A cirque glacier is formed in a cirque, a bowl-shaped depression on the side of or near mountains. Snow and ice accumulation in corries often occurs as the result of avalanching from higher surrounding slopes. If a cirque glacier advances far enough, it may become a valley glacier. Additionally, if a valley glacier retreats enough that it is within the cirque, it becomes a cirque glacier again.
A cirque is an amphitheatre-like valley formed by glacial erosion. Alternative names for this landform are corrie and cwm. A cirque may also be a similarly shaped landform arising from fluvial erosion.
An avalanche is an event that occurs when a cohesive slab of snow lying upon a weaker layer of snow fractures and slides down a steep slope. Avalanches are typically triggered in a starting zone from a mechanical failure in the snowpack when the forces of the snow exceed its strength but sometimes only with gradual widening. After initiation, avalanches usually accelerate rapidly and grow in mass and volume as they entrain more snow. If the avalanche moves fast enough, some of the snow may mix with the air forming a powder snow avalanche, which is a type of gravity current.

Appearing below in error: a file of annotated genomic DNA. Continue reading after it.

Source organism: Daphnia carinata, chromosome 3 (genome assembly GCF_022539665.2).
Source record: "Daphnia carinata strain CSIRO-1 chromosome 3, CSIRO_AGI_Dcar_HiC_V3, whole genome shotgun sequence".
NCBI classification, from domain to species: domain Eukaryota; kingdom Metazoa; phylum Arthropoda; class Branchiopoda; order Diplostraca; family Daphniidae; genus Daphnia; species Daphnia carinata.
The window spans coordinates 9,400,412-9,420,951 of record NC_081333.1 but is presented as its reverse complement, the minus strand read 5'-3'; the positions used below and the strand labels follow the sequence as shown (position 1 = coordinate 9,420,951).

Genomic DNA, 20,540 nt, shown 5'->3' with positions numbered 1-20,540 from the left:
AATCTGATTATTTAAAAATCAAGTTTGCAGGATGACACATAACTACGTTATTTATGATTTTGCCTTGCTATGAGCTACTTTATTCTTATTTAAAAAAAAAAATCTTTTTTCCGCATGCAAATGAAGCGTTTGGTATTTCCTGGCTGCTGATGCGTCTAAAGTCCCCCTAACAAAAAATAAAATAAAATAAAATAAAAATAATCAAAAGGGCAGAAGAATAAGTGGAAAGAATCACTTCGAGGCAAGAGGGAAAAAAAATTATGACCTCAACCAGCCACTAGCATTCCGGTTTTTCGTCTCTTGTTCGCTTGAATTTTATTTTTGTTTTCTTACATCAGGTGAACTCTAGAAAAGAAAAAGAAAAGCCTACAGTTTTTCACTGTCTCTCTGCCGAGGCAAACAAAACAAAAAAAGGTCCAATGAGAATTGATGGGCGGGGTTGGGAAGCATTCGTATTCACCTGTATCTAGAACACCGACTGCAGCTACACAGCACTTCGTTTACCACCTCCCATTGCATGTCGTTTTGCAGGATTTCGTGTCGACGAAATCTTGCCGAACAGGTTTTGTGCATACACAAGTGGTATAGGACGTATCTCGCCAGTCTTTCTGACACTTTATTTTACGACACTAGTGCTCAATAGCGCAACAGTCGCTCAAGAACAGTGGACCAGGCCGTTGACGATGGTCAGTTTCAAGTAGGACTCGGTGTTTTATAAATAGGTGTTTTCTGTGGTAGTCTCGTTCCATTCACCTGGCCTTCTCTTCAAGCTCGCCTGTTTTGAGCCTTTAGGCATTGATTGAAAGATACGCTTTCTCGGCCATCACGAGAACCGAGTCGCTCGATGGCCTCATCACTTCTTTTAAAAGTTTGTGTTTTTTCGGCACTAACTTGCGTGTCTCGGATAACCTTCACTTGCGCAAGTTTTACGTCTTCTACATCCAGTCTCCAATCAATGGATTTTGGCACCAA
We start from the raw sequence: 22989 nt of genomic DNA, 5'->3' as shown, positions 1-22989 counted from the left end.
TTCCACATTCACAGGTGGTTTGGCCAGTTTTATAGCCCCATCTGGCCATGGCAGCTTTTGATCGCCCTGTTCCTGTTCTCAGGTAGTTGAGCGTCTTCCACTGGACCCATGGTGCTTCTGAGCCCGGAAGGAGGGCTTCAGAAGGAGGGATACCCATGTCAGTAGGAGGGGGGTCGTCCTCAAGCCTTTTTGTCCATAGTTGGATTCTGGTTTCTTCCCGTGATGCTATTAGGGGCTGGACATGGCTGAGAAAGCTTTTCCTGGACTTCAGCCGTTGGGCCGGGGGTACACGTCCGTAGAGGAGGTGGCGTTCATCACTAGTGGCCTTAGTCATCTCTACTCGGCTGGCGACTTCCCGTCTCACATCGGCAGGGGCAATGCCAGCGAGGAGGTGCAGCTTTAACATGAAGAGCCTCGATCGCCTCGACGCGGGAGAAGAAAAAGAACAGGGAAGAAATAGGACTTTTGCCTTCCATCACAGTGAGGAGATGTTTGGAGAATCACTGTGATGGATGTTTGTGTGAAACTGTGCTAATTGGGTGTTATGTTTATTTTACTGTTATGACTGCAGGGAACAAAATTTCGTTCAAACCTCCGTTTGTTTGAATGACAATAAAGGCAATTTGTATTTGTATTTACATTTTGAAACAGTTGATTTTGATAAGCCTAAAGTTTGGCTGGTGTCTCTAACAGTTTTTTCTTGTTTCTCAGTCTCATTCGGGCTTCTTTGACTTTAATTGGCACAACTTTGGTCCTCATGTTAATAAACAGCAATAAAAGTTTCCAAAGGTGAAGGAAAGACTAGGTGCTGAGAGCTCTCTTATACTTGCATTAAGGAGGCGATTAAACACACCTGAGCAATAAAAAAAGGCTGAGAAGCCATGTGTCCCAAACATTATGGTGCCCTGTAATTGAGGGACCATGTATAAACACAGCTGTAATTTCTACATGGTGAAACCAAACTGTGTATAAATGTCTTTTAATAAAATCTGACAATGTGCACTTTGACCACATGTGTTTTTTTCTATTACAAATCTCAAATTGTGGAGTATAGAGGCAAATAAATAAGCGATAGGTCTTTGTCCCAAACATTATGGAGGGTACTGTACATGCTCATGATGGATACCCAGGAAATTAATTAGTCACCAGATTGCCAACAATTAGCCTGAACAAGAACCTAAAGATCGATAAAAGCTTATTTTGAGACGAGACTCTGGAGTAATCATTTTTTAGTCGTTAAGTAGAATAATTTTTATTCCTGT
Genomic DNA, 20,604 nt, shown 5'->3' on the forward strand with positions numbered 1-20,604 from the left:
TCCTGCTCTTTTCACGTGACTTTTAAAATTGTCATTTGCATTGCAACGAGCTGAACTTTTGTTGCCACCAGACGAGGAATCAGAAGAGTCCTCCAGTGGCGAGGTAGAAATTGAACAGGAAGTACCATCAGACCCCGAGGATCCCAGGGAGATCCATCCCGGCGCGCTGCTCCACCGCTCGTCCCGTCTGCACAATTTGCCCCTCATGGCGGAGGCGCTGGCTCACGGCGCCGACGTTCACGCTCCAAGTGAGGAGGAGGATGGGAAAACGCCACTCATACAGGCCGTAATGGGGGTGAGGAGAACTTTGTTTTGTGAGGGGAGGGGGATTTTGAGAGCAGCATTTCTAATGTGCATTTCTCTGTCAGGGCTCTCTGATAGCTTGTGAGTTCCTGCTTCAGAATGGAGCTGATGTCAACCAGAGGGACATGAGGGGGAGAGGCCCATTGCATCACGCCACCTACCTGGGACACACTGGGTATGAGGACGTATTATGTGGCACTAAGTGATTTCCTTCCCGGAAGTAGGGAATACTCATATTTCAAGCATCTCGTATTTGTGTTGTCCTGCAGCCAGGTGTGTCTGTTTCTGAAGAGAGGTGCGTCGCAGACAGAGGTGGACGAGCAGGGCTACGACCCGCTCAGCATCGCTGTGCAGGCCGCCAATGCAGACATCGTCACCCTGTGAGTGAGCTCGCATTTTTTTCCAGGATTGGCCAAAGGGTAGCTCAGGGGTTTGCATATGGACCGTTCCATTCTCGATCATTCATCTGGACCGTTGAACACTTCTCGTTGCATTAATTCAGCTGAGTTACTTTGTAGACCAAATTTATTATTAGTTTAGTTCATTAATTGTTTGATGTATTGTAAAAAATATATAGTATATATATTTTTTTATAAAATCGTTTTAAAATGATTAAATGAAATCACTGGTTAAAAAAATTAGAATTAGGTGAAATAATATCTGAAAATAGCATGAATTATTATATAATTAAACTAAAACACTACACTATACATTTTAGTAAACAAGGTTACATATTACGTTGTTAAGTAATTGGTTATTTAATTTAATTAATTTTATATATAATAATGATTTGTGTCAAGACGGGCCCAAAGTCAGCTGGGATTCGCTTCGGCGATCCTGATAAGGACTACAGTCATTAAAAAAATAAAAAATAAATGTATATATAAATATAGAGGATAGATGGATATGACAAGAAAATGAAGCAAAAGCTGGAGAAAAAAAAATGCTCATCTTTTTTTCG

In these depressions, snow persists through summer months, and becomes glacier ice. Snow may be situated on the leeward slope of a mountain, where it is sheltered from wind. Rock fall from above slopes also plays an important role in sheltering the snow and ice from sunlight. If enough rock falls onto the glacier, it may become a rock glacier.
Snow comprises individual ice crystals that grow while suspended in the atmosphere—usually within clouds—and then fall, accumulating on the ground where they undergo further changes. It consists of frozen crystalline water throughout its life cycle, starting when, under suitable conditions, the ice crystals form in the atmosphere, increase to millimeter size, precipitate and accumulate on surfaces, then metamorphose in place, and ultimately melt, slide or sublimate away. Snowstorms organize and develop by feeding on sources of atmospheric moisture and cold air. Snowflakes nucleate around particles in the atmosphere by attracting supercooled water droplets, which freeze in hexagonal-shaped crystals. Snowflakes take on a variety of shapes, basic among these are platelets, needles, columns and rime. As snow accumulates into a snowpack, it may blow into drifts. Over time, accumulated snow metamorphoses, by sintering, sublimation and freeze-thaw. Where the climate is cold enough for year-to-year accumulation, a glacier may form. Otherwise, snow typically melts seasonally, causing runoff into streams and rivers and recharging groundwater.